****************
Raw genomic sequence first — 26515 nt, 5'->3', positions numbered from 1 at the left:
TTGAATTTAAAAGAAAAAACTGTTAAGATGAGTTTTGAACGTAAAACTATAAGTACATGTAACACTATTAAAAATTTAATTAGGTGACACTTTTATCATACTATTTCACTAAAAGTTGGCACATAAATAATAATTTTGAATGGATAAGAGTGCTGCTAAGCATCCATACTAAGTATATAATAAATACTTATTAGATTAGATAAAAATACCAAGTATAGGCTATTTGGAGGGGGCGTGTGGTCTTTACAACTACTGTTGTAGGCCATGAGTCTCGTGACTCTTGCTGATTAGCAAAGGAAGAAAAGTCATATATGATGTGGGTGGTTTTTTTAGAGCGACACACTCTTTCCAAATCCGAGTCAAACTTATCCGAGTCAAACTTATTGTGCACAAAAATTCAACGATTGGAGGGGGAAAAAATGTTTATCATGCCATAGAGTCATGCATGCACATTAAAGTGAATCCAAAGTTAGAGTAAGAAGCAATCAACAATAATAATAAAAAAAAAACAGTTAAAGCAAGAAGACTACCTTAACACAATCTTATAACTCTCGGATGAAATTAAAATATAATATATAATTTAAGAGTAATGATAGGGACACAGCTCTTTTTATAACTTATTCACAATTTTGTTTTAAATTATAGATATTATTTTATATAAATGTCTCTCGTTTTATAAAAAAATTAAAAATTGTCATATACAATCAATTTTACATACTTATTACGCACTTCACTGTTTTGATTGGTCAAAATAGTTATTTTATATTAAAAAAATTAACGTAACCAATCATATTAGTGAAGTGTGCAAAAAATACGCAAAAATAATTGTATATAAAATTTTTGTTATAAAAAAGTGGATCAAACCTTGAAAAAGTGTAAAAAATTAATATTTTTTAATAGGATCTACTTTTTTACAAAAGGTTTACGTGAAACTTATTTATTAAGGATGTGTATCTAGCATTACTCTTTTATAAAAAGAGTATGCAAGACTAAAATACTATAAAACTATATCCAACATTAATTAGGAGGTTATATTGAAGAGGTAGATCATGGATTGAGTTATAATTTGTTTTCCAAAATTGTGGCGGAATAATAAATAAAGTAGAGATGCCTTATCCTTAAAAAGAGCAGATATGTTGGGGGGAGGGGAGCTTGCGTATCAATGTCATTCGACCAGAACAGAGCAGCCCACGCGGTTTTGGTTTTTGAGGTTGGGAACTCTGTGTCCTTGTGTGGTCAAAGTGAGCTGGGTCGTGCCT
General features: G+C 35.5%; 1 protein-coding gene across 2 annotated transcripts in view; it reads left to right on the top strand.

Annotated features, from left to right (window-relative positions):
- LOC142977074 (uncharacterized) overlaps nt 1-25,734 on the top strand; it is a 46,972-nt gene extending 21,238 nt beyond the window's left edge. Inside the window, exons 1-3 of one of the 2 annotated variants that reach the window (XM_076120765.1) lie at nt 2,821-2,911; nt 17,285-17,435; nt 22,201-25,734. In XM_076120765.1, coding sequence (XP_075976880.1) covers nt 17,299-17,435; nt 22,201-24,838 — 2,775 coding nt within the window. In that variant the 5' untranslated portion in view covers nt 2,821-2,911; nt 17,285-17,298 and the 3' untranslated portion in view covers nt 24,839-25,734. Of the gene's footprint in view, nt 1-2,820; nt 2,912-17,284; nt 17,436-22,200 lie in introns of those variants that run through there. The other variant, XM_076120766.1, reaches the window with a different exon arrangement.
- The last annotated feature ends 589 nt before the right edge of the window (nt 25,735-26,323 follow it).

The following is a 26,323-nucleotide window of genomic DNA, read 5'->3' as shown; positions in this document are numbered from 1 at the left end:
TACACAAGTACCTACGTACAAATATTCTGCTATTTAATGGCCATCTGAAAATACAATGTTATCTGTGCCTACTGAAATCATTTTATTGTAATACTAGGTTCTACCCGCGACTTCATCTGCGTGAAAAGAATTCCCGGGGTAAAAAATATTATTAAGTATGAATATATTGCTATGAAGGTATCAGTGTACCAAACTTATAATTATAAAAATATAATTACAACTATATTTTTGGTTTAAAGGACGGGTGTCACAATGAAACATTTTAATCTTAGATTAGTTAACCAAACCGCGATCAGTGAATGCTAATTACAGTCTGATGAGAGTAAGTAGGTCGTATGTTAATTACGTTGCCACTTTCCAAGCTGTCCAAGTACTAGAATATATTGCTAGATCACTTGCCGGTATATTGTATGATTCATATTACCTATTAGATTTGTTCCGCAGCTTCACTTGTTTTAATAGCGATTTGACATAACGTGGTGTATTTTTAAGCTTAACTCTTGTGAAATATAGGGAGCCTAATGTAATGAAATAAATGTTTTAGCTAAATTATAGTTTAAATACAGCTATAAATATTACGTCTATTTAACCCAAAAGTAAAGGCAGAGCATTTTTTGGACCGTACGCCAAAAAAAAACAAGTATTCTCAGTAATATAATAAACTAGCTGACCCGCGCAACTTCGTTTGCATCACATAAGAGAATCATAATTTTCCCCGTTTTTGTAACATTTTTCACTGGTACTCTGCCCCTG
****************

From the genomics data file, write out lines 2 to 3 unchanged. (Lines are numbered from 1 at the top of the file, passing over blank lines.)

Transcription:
TTGAATTTAAAAGAAAAAACTGTTAAGATGAGTTTTGAACGTAAAACTATAAGTACATGTAACACTATTAAAAATTTAATTAGGTGACACTTTTATCATACTATTTCACTAAAAGTTGGCACATAAATAATAATTTTGAATGGATAAGAGTGCTGCTAAGCATCCATACTAAGTATATAATAAATACTTATTAGATTAGATAAAAATACCAAGTATAGGCTATTTGGAGGGGGCGTGTGGTCTTTACAACTACTGTTGTAGGCCATGAGTCTCGTGACTCTTGCTGATTAGCAAAGGAAGAAAAGTCATATATGATGTGGGTGGTTTTTTTAGAGCGACACACTCTTTCCAAATCCGAGTCAAACTTATCCGAGTCAAACTTATTGTGCACAAAAATTCAACGATTGGAGGGGGAAAAAATGTTTATCATGCCATAGAGTCATGCATGCACATTAAAGTGAATCCAAAGTTAGAGTAAGAAGCAATCAACAATAATAATAAAAAAAAAACAGTTAAAGCAAGAAGACTACCTTAACACAATCTTATAACTCTCGGATGAAATTAAAATATAATATATAATTTAAGAGTAATGATAGGGACACAGCTCTTTTTATAACTTATTCACAATTTTGTTTTAAATTATAGATATTATTTTATATAAATGTCTCTCGTTTTATAAAAAAATTAAAAATTGTCATATACAATCAATTTTACATACTTATTACGCACTTCACTGTTTTGATTGGTCAAAATAGTTATTTTATATTAAAAAAATTAACGTAACCAATCATATTAGTGAAGTGTGCAAAAAATACGCAAAAATAATTGTATATAAAATTTTTGTTATAAAAAAGTGGATCAAACCTTGAAAAAGTGTAAAAAATTAATATTTTTTAATAGGATCTACTTTTTTACAAAAGGTTTACGTGAAACTTATTTATTAAGGATGTGTATCTAGCATTACTCTTTTATAAAAAGAGTATGCAAGACTAAAATACTATAAAACTATATCCAACATTAATTAGGAGGTTATATTGAAGAGGTAGATCATGGATTGAGTTATAATTTGTTTTCCAAAATTGTGGCGGAATAATAAATAAAGTAGAGATGCCTTATCCTTAAAAAGAGCAGATATGTTGGGGGGAGGGGAGCTTGCGTATCAATGTCATTCGACCAGAACAGAGCAGCCCACGCGGTTTTGGTTTTTGAGGTTGGGAACTCTGTGTCCTTGTGTGGTCAAAGTGAGCTGGGTCGTGCCT
General features: G+C 35.5%; 1 protein-coding gene across 2 annotated transcripts in view; it reads left to right on the top strand.